The claim that rudist bivalves competitively displaced corals from reef frameworks in the Cretaceous combines two assertions: (1) that rudist formations commonly developed as reefs; and (2) that the autecology of rudists was convergent with that of hermatypic corals. We dispute both assertions, and thus reject the hypothesis of competitive displacement. We argue instead that mobile sediments, rather than frameworks, dominated the margins of most of the extensive carbonate platforms of the period, and that it was on these non-reefal biotopes that the rudists flourished.
Definitions of reefs tend to combine two major elements: (1) a robust biogenic framework (with accompanying sedimentary and diagenetic components); and (2) topographical relief. Such definitions are clearly rooted in Recent coral reefs, in which endosymbiotic zooxanthellae permit the extensive growth of colonial coral frameworks in shallow but relatively nutrient-poor waters and topography is largely the legacy of Pleistocene changes in sea-level. In rudist formations, in contrast, individual rudist aggregations are volumetrically limited, relative to sediment, often loosely constructed, and evidently showed little relief. Tabular and small lenticular units predominate.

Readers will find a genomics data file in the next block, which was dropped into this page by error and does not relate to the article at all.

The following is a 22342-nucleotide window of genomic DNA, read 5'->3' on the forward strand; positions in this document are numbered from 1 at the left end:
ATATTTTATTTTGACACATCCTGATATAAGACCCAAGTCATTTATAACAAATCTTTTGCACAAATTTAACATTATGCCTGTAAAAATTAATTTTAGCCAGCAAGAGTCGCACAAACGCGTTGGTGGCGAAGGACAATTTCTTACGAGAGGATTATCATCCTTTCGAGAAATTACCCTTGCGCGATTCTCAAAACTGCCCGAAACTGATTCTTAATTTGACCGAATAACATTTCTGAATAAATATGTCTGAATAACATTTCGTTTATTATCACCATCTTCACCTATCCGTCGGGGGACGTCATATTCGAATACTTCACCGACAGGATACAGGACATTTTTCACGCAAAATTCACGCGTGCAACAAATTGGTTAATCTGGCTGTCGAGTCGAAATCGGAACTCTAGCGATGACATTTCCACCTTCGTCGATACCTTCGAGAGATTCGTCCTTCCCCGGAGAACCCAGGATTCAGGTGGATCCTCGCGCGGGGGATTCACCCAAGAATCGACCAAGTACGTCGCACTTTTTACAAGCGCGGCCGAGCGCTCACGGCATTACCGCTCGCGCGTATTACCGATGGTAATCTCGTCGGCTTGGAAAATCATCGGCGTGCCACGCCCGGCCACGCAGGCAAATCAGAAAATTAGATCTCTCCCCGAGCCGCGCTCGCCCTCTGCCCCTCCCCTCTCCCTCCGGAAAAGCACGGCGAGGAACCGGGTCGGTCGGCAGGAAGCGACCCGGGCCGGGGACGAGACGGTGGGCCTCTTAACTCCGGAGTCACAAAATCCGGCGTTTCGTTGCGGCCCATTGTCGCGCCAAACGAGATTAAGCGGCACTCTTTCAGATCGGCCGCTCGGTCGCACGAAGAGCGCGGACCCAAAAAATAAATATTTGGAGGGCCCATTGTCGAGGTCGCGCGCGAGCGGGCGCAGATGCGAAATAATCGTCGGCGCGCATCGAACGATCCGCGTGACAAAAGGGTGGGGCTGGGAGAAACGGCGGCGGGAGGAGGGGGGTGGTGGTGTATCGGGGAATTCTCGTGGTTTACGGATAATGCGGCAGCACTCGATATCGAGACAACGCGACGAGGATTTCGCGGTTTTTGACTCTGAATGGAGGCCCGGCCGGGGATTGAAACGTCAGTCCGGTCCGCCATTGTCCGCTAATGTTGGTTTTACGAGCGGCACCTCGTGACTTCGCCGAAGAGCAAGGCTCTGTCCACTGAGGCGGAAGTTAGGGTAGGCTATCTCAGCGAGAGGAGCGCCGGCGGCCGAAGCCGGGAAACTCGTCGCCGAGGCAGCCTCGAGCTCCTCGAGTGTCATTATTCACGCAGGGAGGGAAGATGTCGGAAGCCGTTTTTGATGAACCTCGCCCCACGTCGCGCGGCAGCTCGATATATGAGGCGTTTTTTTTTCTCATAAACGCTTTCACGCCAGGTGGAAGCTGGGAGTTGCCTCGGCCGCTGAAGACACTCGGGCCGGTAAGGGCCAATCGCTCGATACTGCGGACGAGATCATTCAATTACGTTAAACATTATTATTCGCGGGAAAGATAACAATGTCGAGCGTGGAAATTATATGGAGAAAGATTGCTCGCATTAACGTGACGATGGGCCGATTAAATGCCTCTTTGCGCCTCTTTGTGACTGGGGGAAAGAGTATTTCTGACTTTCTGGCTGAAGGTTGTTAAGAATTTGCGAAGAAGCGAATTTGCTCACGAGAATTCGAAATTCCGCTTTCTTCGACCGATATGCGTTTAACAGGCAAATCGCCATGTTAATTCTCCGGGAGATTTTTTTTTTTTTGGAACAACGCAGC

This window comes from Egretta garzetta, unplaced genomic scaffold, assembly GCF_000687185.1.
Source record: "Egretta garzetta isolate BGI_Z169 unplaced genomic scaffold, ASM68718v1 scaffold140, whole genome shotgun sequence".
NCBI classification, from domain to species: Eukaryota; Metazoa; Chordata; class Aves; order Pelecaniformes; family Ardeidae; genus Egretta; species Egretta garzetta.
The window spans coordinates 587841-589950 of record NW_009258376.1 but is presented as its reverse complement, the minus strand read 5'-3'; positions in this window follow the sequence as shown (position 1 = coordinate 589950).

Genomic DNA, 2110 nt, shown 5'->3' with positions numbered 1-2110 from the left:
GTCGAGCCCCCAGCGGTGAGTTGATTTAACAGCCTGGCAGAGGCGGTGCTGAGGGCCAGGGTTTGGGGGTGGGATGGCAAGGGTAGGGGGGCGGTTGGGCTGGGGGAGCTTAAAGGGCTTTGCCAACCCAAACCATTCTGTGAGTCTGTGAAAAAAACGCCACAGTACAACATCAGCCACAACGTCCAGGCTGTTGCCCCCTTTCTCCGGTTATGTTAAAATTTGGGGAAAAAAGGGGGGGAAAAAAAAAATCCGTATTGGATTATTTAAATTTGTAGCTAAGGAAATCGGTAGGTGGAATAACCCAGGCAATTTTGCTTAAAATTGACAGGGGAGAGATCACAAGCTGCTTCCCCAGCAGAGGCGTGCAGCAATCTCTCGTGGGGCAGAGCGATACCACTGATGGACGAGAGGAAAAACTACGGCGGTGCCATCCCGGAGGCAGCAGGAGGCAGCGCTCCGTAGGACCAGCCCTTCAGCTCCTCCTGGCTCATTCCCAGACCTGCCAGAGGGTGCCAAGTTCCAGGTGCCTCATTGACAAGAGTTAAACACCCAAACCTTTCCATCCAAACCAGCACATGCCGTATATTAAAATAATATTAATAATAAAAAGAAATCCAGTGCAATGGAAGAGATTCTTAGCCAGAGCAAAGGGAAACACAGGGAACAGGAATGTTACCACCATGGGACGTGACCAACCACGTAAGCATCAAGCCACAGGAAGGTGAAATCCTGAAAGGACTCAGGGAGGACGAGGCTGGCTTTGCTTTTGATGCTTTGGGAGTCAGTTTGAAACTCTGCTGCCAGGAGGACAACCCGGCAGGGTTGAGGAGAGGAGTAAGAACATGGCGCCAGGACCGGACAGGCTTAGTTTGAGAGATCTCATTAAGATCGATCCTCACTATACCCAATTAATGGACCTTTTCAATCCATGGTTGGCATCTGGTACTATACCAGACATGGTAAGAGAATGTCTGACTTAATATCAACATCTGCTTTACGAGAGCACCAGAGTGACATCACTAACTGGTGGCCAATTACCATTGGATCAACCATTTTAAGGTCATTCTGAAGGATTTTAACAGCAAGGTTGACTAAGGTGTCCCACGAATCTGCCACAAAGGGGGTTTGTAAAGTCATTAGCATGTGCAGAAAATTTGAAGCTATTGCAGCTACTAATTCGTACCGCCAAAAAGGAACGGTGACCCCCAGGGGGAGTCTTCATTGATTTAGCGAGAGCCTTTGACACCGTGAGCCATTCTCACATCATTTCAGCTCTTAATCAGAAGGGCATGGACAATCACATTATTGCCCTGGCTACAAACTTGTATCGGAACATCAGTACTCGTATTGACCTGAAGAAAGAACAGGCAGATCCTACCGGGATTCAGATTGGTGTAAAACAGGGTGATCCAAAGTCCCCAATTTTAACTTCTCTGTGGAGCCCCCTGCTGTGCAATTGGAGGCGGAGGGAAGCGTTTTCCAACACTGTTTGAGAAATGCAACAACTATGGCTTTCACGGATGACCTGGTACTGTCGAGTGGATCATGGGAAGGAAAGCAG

Differences in structure and palaeoenvironmental situation between rudist and coralgal associations are the effect of the different autecologies of the constituent organisms. While the clonal growth of corals predisposed them to framework development, the aclonal development of rudists was better suited to the opportunistic occupation of a variety of temporarily available substrata. Moreover, the tolerances and growth responses of rudists to such factors as water turbidity, nutrients and current regime were quite different from those of hermatypic corals. Despite repeated assertions in the literature that rudists possessed zooxanthellae, only a few species show any evidence for such a symbiosis and other evidence suggests that most lacked them.
Rudist/coral competition is therefore doubtful, even though members of both groups co-occur in many areas. The relative demise and migration into deeper water of coral frameworks in the Cretaceous was thus probably independently caused.